FARNBOROUGH, U.K.—Air Force acquisition chief Andrew Hunter sees the need for faster design and development cycles for the service—they just likely won’t happen as quickly as his predecessor pushed for.
As part of a panel discussion at the Farnborough International Airshow, Hunter laid out his view of an Air Force acquisition and sustainment enterprise very much starting to take advantage of cutting-edge capabilities such as digital design and 3-D printing after years of futuristic promise.
But he stopped short of calling for new innovations to be delivered at breakneck pace. Will Roper, on the other hand—who preceded Hunter as assistant secretary for acquisition, technology, and logistics—made waves by calling for the Air Force to build new fighter models every five years, leveraging digital engineering, agile software development, and modular, open architectures.
Subsequent Air Force leaders, however, have backed off those aggressive timelines. Secretary Frank Kendall, in particular, made it clear that it will take longer to develop platforms such as the fighter at the heart of the Next Generation Air Dominance program.
Hunter, for his part, called Roper’s goals “challenging,” but also indicated his support for moving faster and with more urgency.
“Our hope is that we will be able to have a faster pace in delivering new systems, new products. My predecessor in this job talked quite a bit about the goal to get there, and he had some very challenging parameters about how rapidly we were going to produce new fighter aircraft and aircraft. … But I do think we can definitely see a faster pace of adoption,” said Hunter. “And we see the need for it. So from an Air Force perspective, there is a need for new systems that is pretty sharp and pretty urgent. Particularly when it comes to uncrewed aircraft, there’s a lot of work to be done in that space.”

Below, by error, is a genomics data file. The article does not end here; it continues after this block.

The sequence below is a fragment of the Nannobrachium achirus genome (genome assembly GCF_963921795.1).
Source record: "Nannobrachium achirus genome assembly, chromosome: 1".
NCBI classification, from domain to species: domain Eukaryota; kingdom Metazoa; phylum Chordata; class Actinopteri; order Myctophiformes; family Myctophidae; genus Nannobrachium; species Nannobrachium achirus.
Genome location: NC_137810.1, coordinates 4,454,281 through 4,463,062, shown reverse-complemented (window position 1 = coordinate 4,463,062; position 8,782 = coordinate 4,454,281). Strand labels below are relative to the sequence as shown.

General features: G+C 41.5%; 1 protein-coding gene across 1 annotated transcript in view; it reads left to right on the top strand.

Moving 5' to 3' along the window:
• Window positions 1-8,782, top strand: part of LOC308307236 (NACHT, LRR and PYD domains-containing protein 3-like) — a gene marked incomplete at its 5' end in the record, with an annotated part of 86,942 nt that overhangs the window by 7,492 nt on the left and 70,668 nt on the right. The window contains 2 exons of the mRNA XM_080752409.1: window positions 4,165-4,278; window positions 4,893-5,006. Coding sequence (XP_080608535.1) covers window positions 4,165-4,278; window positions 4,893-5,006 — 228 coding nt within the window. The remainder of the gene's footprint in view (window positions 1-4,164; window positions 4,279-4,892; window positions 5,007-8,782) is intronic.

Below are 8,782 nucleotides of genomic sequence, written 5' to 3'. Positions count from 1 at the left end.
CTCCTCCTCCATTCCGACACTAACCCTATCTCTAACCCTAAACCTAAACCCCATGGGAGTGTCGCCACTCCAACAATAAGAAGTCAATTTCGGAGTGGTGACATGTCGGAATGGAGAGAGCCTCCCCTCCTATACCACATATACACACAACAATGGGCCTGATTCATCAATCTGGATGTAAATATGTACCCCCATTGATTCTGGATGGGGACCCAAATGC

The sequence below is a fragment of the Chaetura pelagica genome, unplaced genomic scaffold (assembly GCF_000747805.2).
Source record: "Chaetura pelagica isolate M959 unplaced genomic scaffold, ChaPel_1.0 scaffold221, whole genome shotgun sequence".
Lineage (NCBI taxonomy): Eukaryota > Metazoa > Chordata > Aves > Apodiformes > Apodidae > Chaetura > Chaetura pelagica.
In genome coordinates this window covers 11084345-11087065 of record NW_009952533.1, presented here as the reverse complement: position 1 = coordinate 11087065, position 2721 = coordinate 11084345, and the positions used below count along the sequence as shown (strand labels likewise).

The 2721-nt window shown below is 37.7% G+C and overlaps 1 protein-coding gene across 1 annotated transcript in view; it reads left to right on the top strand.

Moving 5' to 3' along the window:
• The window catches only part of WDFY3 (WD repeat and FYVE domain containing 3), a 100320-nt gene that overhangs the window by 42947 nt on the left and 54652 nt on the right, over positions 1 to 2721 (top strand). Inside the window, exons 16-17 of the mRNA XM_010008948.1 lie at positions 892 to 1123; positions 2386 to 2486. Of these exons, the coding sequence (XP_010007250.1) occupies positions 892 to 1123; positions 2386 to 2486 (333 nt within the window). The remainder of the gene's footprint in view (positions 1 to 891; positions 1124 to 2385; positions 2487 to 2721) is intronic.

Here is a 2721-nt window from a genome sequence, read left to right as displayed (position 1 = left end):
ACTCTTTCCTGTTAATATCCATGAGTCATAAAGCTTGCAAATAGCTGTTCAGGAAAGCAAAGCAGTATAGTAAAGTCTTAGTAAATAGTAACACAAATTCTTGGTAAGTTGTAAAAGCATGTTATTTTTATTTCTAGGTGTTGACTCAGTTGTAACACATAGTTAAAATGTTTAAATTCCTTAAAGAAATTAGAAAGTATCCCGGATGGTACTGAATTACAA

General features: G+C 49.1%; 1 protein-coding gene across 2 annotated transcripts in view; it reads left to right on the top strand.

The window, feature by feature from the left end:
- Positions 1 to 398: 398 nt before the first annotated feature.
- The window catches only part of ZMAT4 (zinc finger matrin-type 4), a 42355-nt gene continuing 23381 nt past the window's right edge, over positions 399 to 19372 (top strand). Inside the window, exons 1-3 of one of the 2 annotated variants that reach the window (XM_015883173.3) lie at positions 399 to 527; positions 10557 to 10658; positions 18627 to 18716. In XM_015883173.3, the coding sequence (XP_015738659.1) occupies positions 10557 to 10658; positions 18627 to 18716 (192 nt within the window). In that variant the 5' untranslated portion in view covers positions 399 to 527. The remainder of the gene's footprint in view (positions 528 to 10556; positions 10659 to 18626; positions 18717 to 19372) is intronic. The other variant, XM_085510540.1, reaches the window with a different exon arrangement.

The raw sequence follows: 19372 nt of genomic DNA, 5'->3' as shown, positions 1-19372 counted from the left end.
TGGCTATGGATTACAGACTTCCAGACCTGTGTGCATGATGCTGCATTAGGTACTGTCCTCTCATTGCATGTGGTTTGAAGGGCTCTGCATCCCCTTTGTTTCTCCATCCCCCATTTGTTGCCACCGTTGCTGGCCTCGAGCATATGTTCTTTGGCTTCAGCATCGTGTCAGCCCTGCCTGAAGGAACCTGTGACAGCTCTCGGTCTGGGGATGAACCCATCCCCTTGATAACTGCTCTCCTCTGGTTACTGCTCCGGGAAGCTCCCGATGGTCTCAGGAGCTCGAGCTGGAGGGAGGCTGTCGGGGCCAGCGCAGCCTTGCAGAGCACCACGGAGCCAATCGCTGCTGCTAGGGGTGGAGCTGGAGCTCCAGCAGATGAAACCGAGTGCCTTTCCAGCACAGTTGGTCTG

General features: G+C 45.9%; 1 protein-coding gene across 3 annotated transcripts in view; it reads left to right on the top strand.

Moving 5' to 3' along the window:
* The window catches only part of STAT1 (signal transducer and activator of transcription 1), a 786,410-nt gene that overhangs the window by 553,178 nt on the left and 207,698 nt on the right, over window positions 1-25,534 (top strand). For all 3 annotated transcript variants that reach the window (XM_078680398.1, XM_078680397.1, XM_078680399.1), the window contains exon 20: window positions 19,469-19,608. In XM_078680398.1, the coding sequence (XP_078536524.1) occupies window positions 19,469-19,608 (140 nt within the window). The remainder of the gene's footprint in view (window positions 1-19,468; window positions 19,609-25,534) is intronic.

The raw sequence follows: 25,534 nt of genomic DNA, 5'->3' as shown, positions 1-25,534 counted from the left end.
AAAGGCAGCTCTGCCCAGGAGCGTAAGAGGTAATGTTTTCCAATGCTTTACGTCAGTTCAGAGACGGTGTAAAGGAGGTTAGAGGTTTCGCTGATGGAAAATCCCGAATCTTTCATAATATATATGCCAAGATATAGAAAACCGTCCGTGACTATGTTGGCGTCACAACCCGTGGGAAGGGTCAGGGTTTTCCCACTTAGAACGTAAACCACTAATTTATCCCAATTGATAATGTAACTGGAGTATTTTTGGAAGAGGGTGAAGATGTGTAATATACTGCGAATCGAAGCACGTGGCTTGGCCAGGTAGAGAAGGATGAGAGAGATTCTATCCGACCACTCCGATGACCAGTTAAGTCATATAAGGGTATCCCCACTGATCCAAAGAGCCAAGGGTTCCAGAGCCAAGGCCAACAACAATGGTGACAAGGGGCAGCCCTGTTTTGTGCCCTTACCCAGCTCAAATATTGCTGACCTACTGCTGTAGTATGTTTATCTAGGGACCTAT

Like Roper, Hunter also strongly endorsed the potential of digital engineering, whereby digital models of new platforms are designed, constructed and tested. In particular, Hunter pointed to common design tools as especially useful because they allow for industry and government to integrate and collaborate more easily.
“When it comes to projects where we’re really early on and we’re engaging with multiple industry partners and multiple design houses and their teams that support them underneath … being in the same design tool [means] the government can evaluate what’s happening and what the quality of the design is and its predicted performance with its own people in the same tool,” Hunter said. “Not with a stack of paper that has to be FedExed to Wright-Patterson Air Force Base and delivered by 5 p.m. on a Saturday. It’s just instantaneous because we’re working together on it. And what that drives, it drives a more agile development and design process.”
Such an approach isn’t notional, Hunter said—it’s currently being used as part of the NGAD program
“And it’s not just with a contractor that’s already been selected,” Hunter added. “It’s with multiple competitors. So I think it’s helping us drive a more competitive process, even in areas of government procurement where traditionally competition is hard to get.”
Digital engineering could also improve sustainability, he added, as designs can be tweaked, modeled, and simulated thousands of times to maximize efficiency before they’re actually built.
But it’s not just digital engineering that Hunter sees as a technique of the future being deployed now. He also pointed to the Air Force’s use of additive manufacturing as a modern industry innovation that has made its way into the service.
“Even on old aircraft … we can resurface parts. So as parts get worn, we use a cold spray technique to lay down new layers of metal on an existing part and essentially bring it back to a like new condition, and put it back on the jet,” Hunter said. “The performance is restored … to almost like new condition and have it go on for years. And there are cases where a lot of those parts are challenging, if not impossible, to buy spares. They’re no longer in production. So it’s a really critical capability.”
All told, innovations like those are pushing Air Force depots to look more like “factories of the future,” Hunter said. And while there’s still some older “specific tooling” that is used for certain aircraft, the overall approach is shifting to one based on modern industrial innovations.